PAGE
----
If money is the root of all evil and goats are the incarnate of evil, then why not use them interchangably? Well, you can. Some enterprising entrepreneurs in rural Korawan, India have established a bank that maintains goats as currency. It makes utter and complete sense -- don't say it doesn't, Western Yankee.
NDTV reports of a woman named Prema and some of her fellow villagers have assembled some goats that they loan to woman in the village looking to make extra cash for their families selling goat's milk, making goat cheese, pretty much anything you can do with a goat short of slaughtering it. The goats are, after all, on loan. The bank also holds onto goats in savings accounts.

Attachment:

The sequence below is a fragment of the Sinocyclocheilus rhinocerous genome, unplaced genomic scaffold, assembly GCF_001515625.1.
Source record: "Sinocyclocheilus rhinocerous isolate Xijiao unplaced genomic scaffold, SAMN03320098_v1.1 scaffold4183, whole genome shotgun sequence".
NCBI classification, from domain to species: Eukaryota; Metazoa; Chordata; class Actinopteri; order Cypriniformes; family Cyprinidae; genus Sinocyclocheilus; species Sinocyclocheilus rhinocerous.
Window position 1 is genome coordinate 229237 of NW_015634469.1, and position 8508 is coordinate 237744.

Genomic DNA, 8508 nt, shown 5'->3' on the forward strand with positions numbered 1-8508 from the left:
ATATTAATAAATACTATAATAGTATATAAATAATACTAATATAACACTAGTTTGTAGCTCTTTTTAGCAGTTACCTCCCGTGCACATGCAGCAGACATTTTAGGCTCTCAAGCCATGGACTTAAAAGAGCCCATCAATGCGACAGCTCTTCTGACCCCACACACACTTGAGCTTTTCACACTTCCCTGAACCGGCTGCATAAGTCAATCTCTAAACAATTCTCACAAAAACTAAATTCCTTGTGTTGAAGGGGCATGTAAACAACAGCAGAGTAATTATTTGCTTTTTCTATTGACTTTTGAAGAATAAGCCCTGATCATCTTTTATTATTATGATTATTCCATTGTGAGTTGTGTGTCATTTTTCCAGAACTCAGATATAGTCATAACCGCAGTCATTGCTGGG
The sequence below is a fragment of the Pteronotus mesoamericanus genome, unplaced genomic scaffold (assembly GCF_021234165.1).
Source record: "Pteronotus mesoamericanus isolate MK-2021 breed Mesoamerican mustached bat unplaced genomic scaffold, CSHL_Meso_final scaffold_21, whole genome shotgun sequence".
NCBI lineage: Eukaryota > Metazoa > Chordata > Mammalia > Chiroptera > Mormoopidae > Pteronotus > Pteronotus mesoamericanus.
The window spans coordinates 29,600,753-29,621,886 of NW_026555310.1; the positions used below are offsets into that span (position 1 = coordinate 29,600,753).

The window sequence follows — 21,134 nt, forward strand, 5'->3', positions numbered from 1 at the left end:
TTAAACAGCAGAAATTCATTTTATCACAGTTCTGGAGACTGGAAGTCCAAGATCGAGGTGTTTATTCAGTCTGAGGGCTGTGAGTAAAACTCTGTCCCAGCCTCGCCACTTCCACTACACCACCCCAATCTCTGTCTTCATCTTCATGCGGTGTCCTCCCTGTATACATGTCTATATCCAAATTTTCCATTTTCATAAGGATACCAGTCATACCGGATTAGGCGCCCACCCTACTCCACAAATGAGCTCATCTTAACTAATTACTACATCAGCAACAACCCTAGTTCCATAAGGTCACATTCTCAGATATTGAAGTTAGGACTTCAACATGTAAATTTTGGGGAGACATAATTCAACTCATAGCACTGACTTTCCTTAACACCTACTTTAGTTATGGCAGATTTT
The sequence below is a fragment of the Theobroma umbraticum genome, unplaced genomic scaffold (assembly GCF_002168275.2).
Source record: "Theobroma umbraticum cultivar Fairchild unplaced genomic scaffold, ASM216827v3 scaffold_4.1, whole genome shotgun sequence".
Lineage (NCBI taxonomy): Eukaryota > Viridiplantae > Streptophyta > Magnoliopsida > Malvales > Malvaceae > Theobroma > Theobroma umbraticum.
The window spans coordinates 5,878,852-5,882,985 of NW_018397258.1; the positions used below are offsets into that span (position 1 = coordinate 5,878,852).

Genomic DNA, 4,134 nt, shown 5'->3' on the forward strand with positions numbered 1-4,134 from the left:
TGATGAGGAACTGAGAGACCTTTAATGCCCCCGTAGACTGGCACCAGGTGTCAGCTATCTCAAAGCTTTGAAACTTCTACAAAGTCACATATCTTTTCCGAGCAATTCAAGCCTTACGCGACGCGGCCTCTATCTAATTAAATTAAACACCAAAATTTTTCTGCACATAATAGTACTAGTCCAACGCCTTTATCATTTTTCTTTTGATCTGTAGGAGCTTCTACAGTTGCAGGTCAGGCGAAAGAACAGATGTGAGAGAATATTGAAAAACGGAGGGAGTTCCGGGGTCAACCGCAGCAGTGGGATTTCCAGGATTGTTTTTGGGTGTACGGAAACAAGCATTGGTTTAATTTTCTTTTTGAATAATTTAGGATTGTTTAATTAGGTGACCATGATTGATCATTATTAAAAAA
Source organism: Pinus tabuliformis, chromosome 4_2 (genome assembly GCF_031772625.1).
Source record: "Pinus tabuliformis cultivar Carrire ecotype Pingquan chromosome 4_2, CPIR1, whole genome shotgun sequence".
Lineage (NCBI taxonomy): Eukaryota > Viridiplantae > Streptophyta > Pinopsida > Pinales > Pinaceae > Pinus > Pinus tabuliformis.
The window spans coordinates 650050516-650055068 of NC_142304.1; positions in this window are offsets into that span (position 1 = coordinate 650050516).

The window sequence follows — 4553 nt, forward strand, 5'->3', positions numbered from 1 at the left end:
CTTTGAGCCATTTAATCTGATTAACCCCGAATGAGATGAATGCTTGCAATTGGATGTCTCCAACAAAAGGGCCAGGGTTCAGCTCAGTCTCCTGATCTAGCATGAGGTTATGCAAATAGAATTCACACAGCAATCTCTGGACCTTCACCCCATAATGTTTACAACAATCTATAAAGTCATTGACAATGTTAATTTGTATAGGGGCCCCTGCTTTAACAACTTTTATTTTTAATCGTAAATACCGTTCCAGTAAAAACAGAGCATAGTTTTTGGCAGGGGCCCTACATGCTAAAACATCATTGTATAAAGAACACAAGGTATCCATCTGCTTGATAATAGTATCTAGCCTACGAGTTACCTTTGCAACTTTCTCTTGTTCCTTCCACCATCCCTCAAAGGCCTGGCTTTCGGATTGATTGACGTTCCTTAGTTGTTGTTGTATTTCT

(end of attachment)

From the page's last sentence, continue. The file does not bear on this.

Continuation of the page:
People in the village, called Afrozi (which is certainly noteworthy, since that's the name of the Afrozi Yunus, wife of the Nobel Prize-winning creator of microlending instution Grameen Bank), make most of their money breaking rocks into smaller rocks, so the extra dough that can be made from the goat loans is extremely, extremely useful and will hopefully manage to help pull the entire village out of its current industry. The bank's founder estimates that a stable of 20 goats could allow a woman to be financially free.
The structure of the bank appears sound; when goats that are loaned have kids, one goes to the bank to replace ones that die or to be loaned out to other villagers.
Considering that we in the States trade paper that's not backed by anything, the Afrozi goat bank is refreshing, except for the smell. And since a livestock barter system is likely the banking model we'll follow after the 2012 apocalypse, we should probably start investing now.